By Augusta Dell’Omo For Judith Herman, “to study psychological trauma means bearing witness to horrible events.” A professor of clinical psychiatry at Harvard University Medical School and a founding member of the Women’s Mental Health Collective, Herman is best known for her research on complex post-traumatic stress disorder, particularly with victims of sexual and domestic […]
By Emily Whalen “Have you ever lived in the suburbs?” New York City Mayor Ed Koch asked in a 1982 interview for Playboy magazine. The interviewer had asked the famously witty Koch if he would ever consider a gubernatorial campaign for the state—if Koch won the race, it would mean a move away from the […]
Tickets to “An Evening with the Honorable Henry Kissinger” at the LBJ Library’s Vietnam War Summit sold out in less than one minute. The attention that Kissinger continues to command in 2016 could be linked to the premise of Greg Grandin’s new boo
by Charlotte Canning Stephanie Batiste, Darkening Mirrors: Imperial Representation in Depression-Era African American Performance (2012). Batiste explores the ways in which African Americans used performance to construct global identities in the face of US oppression and imperialism. The book argues that claiming agency and empowerment was not impossible in a world of entrenched racism. Donna […]
With the 2016 presidential campaign in full swing, voters might wonder where the varied, and conflicting, foreign policy ideas advanced by the candidates originate. David Milne’s excellent new book offers a great place to begin.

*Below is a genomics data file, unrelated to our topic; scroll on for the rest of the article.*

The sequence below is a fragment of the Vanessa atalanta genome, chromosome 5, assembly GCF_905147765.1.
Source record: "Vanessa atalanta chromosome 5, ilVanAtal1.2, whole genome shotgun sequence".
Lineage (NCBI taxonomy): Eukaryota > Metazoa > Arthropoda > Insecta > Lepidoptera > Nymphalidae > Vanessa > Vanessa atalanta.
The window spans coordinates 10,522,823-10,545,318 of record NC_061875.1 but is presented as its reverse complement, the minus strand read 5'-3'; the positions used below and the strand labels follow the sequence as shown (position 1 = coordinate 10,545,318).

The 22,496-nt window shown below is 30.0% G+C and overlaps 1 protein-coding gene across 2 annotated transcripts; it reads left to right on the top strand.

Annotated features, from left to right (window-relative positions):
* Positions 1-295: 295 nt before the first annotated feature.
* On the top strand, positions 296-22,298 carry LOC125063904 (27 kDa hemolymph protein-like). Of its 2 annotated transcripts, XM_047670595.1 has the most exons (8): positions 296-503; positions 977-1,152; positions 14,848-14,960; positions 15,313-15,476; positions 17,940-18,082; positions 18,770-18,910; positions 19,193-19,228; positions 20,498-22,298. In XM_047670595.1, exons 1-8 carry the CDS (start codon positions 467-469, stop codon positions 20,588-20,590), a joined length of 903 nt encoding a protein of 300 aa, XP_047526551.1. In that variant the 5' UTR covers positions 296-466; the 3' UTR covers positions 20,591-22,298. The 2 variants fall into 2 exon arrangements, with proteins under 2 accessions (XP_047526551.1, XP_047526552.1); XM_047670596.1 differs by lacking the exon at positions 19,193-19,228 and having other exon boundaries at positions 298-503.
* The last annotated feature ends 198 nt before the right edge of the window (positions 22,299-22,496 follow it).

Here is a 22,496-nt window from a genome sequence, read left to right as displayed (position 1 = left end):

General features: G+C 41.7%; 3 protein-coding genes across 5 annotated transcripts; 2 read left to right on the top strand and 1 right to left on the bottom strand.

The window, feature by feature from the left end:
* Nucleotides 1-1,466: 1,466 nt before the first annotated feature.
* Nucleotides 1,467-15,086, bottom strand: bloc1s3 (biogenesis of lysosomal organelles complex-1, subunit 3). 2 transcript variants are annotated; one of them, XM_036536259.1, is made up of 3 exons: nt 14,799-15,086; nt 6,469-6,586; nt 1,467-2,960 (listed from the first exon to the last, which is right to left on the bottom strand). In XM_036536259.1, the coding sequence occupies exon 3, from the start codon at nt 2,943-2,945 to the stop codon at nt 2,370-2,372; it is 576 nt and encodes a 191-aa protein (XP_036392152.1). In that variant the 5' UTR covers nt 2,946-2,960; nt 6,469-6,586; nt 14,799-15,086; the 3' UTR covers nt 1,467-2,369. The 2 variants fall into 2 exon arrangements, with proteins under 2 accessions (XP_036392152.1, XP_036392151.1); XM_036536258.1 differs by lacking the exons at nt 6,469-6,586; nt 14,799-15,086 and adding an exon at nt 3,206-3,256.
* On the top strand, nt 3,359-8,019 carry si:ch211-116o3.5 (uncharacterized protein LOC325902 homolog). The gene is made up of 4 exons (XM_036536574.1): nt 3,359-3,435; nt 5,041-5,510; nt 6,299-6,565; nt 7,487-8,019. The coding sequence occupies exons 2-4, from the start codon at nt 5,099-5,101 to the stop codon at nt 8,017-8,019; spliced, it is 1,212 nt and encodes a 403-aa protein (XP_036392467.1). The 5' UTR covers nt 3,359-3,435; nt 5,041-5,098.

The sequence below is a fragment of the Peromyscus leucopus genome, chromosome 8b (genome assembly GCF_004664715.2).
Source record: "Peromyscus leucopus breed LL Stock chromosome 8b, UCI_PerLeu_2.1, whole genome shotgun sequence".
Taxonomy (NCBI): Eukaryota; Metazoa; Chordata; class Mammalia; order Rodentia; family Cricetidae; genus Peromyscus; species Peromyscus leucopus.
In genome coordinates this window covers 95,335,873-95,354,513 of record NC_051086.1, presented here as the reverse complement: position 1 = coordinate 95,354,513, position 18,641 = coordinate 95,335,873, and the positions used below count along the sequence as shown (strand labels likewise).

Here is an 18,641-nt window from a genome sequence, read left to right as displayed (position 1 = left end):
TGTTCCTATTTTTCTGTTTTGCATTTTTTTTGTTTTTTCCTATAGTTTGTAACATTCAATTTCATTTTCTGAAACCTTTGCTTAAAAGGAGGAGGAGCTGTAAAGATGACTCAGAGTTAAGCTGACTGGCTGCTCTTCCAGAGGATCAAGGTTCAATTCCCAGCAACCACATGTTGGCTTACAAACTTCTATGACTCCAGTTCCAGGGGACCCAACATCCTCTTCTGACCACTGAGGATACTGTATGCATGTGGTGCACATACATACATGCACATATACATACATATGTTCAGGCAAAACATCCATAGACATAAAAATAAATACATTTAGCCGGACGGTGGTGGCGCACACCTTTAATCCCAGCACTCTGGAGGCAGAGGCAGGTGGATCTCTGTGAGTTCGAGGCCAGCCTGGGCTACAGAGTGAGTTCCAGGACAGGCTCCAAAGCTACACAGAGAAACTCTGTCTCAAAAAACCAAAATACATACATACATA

Not Even Past asked the UT Austin History faculty to recommend great books for Women’s History Month. The response was overwhelming so we will be posting their suggestions throughout the month. Here are some terrific book recommendations on women and gender in the United States. Penne Restad recommends: Jill Lepore, The Secret History of Wonder Woman (2014). […]
A number of people suggested books about crossing borders: about people traveling or emigrating to countries foreign to them or about people creating new hybrid identities in the places they lived. Since they don’t fit into our usual geographical categories –and raise interesting questions about those categories — we are lumping them together here in Crossing Borders.
Gloria Steinem’s eighth book is part feminist memoir, part autobiography of personal growth and change, part invocation to the adventure of living in the present, and part story book.
Here are Steven Mintz’s suggestions for more reading on the history of childhood. Howard Chudacoff, Children at Play: An American History (2008) Chudakoff demonstrates that children’s play has always been a subject of contention, with adults seeking to control the way that children spend their time and kids using play for their own purposes: as a […]
In this history of popular religion and spirituality, Matthew Hedstrom argues that books and book culture were integral for the rise of liberal religion in the twentieth century. After World War I, a modernizing book business and an emerging religious liberalism expanded the spiritual horizons of many middle-class Americans.